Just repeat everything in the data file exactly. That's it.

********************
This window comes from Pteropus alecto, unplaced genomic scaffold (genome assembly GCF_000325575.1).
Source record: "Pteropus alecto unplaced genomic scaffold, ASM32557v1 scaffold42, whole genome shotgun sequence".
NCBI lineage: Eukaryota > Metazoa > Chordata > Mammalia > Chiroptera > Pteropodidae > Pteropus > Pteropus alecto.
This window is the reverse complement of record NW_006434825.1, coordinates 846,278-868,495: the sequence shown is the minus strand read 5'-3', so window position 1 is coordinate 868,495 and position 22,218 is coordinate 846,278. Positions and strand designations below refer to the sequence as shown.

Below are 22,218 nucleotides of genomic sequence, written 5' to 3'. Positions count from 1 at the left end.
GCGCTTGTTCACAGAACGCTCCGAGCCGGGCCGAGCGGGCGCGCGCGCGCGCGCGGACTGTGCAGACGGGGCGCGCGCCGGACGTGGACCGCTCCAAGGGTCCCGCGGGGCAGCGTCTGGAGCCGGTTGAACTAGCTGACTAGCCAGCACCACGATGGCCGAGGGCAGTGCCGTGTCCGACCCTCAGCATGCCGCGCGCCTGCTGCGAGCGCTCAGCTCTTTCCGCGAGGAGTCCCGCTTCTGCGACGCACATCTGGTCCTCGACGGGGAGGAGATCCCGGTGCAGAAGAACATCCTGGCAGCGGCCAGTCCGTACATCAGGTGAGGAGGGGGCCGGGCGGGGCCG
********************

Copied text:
This window comes from Pteropus alecto, unplaced genomic scaffold (genome assembly GCF_000325575.1).
Source record: "Pteropus alecto unplaced genomic scaffold, ASM32557v1 scaffold42, whole genome shotgun sequence".
NCBI lineage: Eukaryota > Metazoa > Chordata > Mammalia > Chiroptera > Pteropodidae > Pteropus > Pteropus alecto.
This window is the reverse complement of record NW_006434825.1, coordinates 846,278-868,495: the sequence shown is the minus strand read 5'-3', so window position 1 is coordinate 868,495 and position 22,218 is coordinate 846,278. Positions and strand designations below refer to the sequence as shown.

Below are 22,218 nucleotides of genomic sequence, written 5' to 3'. Positions count from 1 at the left end.
GCGCTTGTTCACAGAACGCTCCGAGCCGGGCCGAGCGGGCGCGCGCGCGCGCGCGGACTGTGCAGACGGGGCGCGCGCCGGACGTGGACCGCTCCAAGGGTCCCGCGGGGCAGCGTCTGGAGCCGGTTGAACTAGCTGACTAGCCAGCACCACGATGGCCGAGGGCAGTGCCGTGTCCGACCCTCAGCATGCCGCGCGCCTGCTGCGAGCGCTCAGCTCTTTCCGCGAGGAGTCCCGCTTCTGCGACGCACATCTGGTCCTCGACGGGGAGGAGATCCCGGTGCAGAAGAACATCCTGGCAGCGGCCAGTCCGTACATCAGGTGAGGAGGGGGCCGGGCGGGGCCG